Where do I start? An interesting venue, inside an old gas holder and transformer house that used to power a quarter of the city of Amsterdam? The event had quite an impressive recipe for success – take 62 students from across Europe (and further), a panel of speakers sharing global insight, big number statistics, street food made from local produce to fuel the delegates, presentations at one of Europe’s leading universities, retail tours and exhibitors from across the globe. I had a great time, can you tell?

The big stats – a PWC report launched just prior to the event discussed four possible scenarios for the Agri Food industry, its findings rang true with many of the debates and presentations from various speakers. A small sample – €1,264 billion spend on food and drink in the EU & there are 18 million employees in the sector across the European AgriFood sector. The global population is currently growing by 1 million people per week, but putting that into context in terms of global food demand creates some startling issues. For example historically India has been predominantly vegan or vegetarian but lately the population has increased its poultry and egg consumption to 62 eggs per capita (German consumption is almost four times higher) if the Indian consumption reaches German levels that will need 700 million extra hens. How would they feed that many hens? House them, manage disease, deal with the implications of increased waste?

Nic Jooste from the Cool Fresh Group dealt with the impact of the different generations and their perceptions of food, society and what that means in food terms. As the Indian and Chinese populations might be aspiring to a more animal protein based diet, the European Generation Z (Millennials) have enormous spending power and are embracing vegan or flexitarian (occasional meals including animal protein) diets as part of their social conscience. By 2020 this Generation Z group will represent 40% of all consumers and they are eating a lot more produce, how are we going to grow all of that? For once Brexit didn’t dominate conversation, the concerns were broadly the same with a variety of speakers identifying the need to invest in robotic systems to reduce reliance in migratory labour. There was a carefully worded quote in the PWC report around the changes in family structures, traditional food rituals and also in the labour market and leisure time… basically saying that across Europe there is the same issue with lack of labour for primary production, fewer people are sitting down to eat homemade meals and the way they live is changing, just like here.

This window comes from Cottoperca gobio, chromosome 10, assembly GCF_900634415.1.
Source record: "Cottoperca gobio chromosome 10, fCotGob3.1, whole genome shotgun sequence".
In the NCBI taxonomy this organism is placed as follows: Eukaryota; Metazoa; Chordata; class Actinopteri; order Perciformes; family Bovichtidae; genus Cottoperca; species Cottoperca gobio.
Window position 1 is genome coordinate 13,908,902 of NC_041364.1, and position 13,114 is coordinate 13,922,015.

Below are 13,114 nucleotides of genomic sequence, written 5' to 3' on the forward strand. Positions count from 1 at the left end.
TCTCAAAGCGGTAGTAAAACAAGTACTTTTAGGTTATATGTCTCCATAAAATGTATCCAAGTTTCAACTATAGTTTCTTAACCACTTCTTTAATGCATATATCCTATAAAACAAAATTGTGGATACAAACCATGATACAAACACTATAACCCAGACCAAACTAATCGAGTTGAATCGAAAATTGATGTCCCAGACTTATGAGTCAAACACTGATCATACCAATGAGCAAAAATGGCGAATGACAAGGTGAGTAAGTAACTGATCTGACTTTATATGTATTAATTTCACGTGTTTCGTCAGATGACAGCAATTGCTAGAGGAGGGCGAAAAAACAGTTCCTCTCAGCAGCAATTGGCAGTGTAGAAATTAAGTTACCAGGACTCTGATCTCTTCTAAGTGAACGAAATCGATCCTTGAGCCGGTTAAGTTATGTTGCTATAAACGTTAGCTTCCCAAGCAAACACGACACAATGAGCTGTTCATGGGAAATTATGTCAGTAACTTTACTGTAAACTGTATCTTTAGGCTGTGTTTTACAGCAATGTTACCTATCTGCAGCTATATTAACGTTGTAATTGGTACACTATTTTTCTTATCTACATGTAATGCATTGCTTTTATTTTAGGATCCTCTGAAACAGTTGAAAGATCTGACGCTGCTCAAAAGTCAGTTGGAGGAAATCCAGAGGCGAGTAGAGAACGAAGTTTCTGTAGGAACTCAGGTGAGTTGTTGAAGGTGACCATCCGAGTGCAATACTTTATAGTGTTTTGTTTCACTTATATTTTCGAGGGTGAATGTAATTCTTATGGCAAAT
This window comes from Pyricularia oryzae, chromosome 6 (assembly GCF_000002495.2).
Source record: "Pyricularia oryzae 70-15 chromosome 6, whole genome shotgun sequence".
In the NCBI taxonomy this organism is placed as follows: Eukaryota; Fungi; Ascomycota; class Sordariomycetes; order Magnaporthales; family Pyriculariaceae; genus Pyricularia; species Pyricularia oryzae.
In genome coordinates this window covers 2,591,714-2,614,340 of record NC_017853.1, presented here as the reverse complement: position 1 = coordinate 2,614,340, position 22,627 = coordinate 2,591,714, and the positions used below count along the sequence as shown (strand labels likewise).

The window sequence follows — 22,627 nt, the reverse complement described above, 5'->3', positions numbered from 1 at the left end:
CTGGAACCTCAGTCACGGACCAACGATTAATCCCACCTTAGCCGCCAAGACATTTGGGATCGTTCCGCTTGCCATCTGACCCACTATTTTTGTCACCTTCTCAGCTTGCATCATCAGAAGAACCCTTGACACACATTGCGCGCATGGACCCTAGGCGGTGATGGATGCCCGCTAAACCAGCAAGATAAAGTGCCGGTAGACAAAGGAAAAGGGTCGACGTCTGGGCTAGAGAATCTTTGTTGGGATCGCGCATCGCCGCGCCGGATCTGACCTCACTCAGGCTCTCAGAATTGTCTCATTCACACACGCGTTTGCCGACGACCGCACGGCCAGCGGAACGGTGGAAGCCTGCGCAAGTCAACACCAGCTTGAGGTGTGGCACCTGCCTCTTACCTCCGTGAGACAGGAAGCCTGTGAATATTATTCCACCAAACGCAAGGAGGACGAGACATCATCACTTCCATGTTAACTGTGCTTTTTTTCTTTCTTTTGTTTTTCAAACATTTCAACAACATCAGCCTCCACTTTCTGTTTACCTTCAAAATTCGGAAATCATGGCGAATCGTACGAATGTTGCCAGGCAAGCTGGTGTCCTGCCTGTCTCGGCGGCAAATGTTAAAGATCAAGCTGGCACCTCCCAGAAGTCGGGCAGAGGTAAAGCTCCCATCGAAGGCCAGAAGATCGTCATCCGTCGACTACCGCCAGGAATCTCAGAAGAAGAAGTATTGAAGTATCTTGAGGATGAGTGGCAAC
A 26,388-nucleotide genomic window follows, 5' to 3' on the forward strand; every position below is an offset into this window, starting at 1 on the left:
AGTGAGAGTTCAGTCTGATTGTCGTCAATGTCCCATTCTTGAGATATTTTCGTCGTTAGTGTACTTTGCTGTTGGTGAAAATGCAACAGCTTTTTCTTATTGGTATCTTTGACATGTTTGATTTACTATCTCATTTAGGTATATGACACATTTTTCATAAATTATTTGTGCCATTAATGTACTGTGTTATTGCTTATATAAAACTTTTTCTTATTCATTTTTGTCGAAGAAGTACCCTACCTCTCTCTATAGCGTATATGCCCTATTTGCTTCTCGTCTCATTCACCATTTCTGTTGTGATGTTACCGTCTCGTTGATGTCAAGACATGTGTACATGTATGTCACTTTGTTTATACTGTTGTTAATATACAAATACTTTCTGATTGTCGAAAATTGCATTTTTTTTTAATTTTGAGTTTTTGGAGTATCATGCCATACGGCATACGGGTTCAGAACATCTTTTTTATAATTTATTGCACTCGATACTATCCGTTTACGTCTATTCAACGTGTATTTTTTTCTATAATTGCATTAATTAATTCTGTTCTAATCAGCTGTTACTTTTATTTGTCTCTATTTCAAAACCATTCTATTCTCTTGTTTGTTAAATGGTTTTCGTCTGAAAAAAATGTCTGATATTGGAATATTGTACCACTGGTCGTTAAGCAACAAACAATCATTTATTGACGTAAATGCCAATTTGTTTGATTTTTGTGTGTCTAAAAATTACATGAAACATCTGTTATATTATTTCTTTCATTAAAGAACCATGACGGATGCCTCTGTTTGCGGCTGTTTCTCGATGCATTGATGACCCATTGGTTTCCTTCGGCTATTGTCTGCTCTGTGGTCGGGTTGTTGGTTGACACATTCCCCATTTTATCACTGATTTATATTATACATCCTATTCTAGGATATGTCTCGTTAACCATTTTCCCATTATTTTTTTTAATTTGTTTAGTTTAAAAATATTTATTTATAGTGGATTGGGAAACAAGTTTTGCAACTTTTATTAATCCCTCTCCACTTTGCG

Well I have been fortunate to be included in the Fruit and Veg PO experts panel that meets regularly with Defra. At our last meeting we were briefed on what the process for the next 18 months will look like. The process will be managed through the new Agriculture bill to be launched early 2018, a priority list will come from this consultation, the aim being to deliver stability for farmers, support in order to compete domestically and abroad and there assurances about an effective support system for growth and the environment.
There has been some indication of policy on environmental statements:

  • 1. How to support farmers – environmental outcomes through land management. A 25 year environmental plan instead of pillar 1 will set themes and framework
  • 2. Productivity – there was much discussion around the potential for PO schemes to be the delivery model for support as markets open up, ensuring we are as productive as possible. Skills, machinery, techniques etc to be supported by strategic, targeted investment with environmental benefits at the core
  • 3. Risk and volatility – intervention, crisis measures etc what measures should take the sector towards self-reliance? Support management of market volatility is key

I would recommend that everyone read the transcript of Mr Gove’s speech on 21 July, it has been titled ‘the unfrozen moment’, it’s very revealing in where his heart lies. www.gov.uk/government/speeches/the-unfrozen-moment-delivering-a-green-brexit